A pair of glass-clad buildings are quickly taking shape on Columbia University’s new Manhattanville campus. Formally named the Henry R. Kravis Building and the Ronald O. Perelman Center for Business Innovation, the two steel-framed structures will contain 450,000 square feet of classrooms, faculty offices, and lounge areas, and will feature multiple double-height spaces. Turner Construction Company is in charge of building the project designed by Diller Scofidio + Renfro in collaboration with FXCollaborative.
The scaffolding and black netting that has shrouded Hillrose 28, aka 157-161 East 28th Street in the Manhattan neighborhood of Kips Bay, is coming down. The facade is finally being revealed, starting with the stepped upper floors and roof parapet. C3D Architecture is the project designer, Lemay + Escobar is the interior designer, and Forkosh Development is the developer of the topped-out, 191-foot-tall, 20-story property. Corcoran Sunshine is in charge of marketing and selling the 43 residential units, which comprises 66,125 square feet of space in the development.
The Landmarks Preservation Commission (LPC) is now reviewing the latest phase of proposals to update and enliven Rockefeller Plaza in Midtown, Manhattan. The proposals specify modifications to ground-floor retail area at 50 Rockefeller Plaza between West 50th and West 51st Streets.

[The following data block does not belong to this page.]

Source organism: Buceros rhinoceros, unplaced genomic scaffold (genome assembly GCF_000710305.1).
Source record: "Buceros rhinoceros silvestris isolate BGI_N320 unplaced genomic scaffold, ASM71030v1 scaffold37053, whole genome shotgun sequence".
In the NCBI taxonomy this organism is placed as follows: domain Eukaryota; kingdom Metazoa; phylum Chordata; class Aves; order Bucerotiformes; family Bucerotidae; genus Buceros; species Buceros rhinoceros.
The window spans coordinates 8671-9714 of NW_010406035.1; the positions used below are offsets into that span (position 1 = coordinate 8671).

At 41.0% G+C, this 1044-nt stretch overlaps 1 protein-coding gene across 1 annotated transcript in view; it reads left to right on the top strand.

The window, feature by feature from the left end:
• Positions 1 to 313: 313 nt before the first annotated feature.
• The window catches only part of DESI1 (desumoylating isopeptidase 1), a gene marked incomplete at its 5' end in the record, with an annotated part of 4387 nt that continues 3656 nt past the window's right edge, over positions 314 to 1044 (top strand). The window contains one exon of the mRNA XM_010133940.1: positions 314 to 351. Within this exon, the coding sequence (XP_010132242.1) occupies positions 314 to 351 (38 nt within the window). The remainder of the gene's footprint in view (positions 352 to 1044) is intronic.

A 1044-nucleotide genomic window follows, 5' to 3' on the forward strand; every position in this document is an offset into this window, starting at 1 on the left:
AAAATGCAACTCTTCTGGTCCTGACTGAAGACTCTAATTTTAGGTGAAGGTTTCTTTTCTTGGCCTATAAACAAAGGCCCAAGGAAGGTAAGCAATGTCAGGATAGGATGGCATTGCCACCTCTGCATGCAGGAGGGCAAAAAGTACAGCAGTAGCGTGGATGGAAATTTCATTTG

Permits have been filed for a six-story mixed-use building at 44-36 Douglaston Parkway in Douglaston, Queens. Located at the intersection of Northern Boulevard and Douglaston Parkway, the corner lot is close to the Douglaston LIRR train station, serviced by the Port Washington line. Frank Russo under the 241-15 Northern, LLC is listed as the owner behind the applications.
Façade work has reached the crown of 200 Amsterdam Avenue, the Upper West Side’s tallest skyscraper. The 52-story, 283,000-square-foot project is being developed by SJP Properties and Mitsui Fudosan America and is designed by Elkus Manfredi Architects with CetraRuddy as the interior designer. Despite heated opposition from NIMBY civic organizations led by the Municipal Arts Society and a ruling by a Supreme State Court Judge that could lead to a reduction of 20 or more floors from the top half of the structure, construction is still continuing as planned.